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Study Suggests Social Media Use May Decrease Stress

FILE - A portrait of the Twitter logo in Ventura, Calif.
FILE - A portrait of the Twitter logo in Ventura, Calif.

A new study suggests that frequent users of social media experience no greater stress in their lives than non-users and some groups may benefit from their use.

The results are contrary to several previous studies that found a link between social media use and negative conditions, such as depression.

“The biggest finding was that there was no relationship whatsoever between the use of these technologies and men’s self-reported levels of stress, but women who used a number of these technologies actually reported lower levels of stress,” said Keith Hampton, associate professor of communications at Rutgers University and the study’s lead author.

The report, “Social Media and the Cost of Caring,” was sponsored by the Pew Research Center Internet Project. Participants’ stress levels were assessed, as well as the frequency of their use of social media, such as Facebook, Twitter and Instagram, and more traditional digital tools like email or text messaging.

Stress levels

Men who used these tools experienced no greater stress than non-users and female social media users experienced less stress, according to the study.

“It could be that women are gaining positive social support from using these technologies that counteract any stress,” Hampton told VOA. “It could also be that women are better able to balance some of the competing demands they have in life.

"Or it could be that social sharing through these technologies -- just sharing positive and negative events as they happen in a very low-demand way such as email -- may provide women with a way to help manage their stress," he added.

Hampton said the results also suggest that heavy users of social media, notably women, can experience greater stress as they become aware of stressful events in the lives of friends and family.

“People who saw things happening to their friends and family that were unfortunate, such as the loss of a jobs or illness or death, they tended to report more stress as a result of their awareness of other people’s stress,” he said. “This is what’s often been called ‘the cost of caring.’ ”

Importantly, all study participants live in the United States, where the use of social media overall can cause significantly less stress than in countries where liberties are curtained and communication tightly controlled.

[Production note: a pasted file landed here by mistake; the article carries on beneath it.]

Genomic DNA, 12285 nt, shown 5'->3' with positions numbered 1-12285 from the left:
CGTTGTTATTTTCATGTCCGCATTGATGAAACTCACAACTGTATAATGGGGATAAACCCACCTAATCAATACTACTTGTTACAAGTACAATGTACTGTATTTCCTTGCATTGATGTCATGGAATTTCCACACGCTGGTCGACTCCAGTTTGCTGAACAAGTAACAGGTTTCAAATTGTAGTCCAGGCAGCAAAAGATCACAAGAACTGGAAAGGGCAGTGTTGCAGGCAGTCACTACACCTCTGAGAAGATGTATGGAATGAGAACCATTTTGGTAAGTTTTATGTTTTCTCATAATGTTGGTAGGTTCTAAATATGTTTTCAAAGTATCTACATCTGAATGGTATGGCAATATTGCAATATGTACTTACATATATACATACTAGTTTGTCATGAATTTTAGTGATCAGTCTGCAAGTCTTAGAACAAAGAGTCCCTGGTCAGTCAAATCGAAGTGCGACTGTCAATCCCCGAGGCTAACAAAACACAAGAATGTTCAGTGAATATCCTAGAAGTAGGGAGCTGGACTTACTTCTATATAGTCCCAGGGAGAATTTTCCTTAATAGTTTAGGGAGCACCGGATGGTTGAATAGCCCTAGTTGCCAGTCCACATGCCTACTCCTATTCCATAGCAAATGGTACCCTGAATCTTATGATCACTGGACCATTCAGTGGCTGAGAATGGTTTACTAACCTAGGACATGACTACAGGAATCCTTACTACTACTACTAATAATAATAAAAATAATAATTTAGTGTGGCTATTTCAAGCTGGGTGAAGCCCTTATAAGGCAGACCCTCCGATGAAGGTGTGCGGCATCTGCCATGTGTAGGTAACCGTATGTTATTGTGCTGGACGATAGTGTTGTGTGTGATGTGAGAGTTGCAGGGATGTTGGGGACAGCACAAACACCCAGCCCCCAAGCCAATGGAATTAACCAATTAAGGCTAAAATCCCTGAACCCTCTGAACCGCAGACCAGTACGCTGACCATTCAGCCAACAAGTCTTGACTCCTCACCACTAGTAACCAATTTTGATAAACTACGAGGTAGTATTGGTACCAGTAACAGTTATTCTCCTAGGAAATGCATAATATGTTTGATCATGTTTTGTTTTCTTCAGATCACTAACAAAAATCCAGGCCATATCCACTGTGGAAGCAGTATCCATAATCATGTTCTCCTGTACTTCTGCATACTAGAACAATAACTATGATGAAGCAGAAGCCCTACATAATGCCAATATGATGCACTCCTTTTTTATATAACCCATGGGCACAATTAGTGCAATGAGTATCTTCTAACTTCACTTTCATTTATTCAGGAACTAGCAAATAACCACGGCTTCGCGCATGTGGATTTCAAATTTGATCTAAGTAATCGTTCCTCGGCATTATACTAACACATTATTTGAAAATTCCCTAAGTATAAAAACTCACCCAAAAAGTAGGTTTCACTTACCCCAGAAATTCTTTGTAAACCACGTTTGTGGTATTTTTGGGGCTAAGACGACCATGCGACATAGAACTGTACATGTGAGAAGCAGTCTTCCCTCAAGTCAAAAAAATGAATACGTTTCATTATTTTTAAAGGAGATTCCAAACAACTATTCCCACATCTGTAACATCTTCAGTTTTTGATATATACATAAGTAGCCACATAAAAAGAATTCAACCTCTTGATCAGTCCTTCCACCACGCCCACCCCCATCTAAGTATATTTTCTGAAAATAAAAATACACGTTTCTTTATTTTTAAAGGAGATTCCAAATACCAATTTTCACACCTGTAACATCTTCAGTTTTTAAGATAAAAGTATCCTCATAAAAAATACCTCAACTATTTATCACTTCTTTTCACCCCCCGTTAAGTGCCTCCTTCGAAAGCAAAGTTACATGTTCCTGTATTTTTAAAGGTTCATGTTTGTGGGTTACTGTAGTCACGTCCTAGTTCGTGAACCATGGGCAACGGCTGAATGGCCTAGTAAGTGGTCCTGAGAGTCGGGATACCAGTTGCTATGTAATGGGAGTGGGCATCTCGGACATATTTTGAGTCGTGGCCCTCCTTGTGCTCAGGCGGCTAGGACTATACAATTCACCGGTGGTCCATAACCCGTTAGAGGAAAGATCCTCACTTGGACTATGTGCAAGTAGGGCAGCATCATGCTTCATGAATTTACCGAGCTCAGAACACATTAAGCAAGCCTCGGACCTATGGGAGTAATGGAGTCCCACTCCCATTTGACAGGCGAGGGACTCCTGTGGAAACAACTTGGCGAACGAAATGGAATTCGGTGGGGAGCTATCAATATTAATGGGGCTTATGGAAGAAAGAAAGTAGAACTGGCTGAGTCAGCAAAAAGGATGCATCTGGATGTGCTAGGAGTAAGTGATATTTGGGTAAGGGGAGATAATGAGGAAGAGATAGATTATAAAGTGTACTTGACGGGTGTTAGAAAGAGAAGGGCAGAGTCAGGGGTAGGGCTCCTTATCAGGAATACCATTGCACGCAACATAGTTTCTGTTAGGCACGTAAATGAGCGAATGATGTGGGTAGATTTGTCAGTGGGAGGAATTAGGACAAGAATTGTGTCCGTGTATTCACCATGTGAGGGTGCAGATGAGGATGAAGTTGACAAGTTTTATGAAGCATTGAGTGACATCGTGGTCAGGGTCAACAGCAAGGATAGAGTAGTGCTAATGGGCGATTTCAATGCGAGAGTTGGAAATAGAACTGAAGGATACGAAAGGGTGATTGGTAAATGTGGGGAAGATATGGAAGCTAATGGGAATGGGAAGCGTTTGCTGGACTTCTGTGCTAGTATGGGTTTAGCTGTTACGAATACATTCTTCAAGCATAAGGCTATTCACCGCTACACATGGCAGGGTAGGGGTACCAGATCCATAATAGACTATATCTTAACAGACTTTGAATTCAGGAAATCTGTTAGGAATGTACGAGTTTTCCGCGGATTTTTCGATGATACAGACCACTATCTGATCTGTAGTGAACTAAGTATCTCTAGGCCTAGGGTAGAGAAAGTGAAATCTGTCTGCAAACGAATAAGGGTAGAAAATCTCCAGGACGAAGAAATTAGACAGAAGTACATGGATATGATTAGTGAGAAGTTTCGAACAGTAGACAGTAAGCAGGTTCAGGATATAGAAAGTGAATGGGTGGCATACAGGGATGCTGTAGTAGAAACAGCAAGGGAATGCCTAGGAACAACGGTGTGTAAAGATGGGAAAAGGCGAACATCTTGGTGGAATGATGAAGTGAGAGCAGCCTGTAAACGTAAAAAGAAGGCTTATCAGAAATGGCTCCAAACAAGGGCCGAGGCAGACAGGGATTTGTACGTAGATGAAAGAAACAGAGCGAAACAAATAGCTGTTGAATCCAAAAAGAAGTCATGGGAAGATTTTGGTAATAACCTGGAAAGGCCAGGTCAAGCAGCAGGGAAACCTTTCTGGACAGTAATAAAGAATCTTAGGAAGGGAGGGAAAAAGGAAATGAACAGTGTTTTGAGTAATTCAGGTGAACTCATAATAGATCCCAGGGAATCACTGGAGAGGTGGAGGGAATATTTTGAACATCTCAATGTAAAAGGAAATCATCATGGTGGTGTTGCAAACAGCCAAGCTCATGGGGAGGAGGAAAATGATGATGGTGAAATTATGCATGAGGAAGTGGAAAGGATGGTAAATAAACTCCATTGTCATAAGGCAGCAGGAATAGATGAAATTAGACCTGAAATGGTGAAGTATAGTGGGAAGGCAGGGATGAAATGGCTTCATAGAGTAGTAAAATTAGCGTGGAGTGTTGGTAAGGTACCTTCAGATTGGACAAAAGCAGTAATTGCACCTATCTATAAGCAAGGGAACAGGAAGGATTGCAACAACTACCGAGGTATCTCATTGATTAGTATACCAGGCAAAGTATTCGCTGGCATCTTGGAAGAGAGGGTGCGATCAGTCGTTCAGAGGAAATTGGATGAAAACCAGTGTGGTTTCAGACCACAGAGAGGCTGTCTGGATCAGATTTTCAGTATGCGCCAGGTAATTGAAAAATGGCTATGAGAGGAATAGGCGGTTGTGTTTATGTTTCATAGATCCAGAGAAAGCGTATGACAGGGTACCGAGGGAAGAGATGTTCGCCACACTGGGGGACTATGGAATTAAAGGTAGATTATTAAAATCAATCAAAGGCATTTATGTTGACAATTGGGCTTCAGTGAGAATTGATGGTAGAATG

Dating back at least to the 1990s, previous studies have pointed to the negative effects of heavy use of digital media such as the Internet.

Researchers at Carnegie Mellon University in 1999 found that "greater use of the Internet was associated with declines in participants' communication with family members in the household, declines in the size of their social circle, and increases in their depression and loneliness.”

That result was echoed in a 2013 study that found the more people used Facebook, the less happy they felt.

Surprised by results

Hampton said he and his fellow researchers had expected similar results when measuring stress and were surprised by the results.

“I think we had expected to initially find that there was a relationship between these technologies and higher levels of stress,” he said. “But counter to the expectation that the more you use these technologies, the more stress you have, it actually seems to be opposite for women -- those who use these technologies a lot actually have lower levels of stress.”

Hampton said that this is only one study and that it’s difficult to make sweeping generalizations about the positive or negative effects of social media use.

But the results suggest to him that one unexpected benefit of these tools is something he calls “persistent awareness.”

“A lot of social media are increasing our interaction with people by reminding us just how present they are in our lives, as well as keeping us in contact with people we might have lost contact with in the past,” Hampton said.

“I think areas we’re interested in exploring in the future are just how connected people are over time,” he said. “In other words, whether people who would have disappeared from our lives are actually staying more present than they would before.”

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    Doug Bernard

    Doug Bernard covers cyber-issues for VOA, focusing on Internet privacy, security and censorship circumvention. Previously he edited VOA’s “Digital Frontiers” blog, produced the “Daily Download” webcast and hosted “Talk to America”, for which he won the International Presenter of the Year award from the Association for International Broadcasting. He began his career at Michigan Public Radio, and has contributed to "The New York Times," the "Christian Science Monitor," SPIN and NPR, among others. You can follow him @dfrontiers.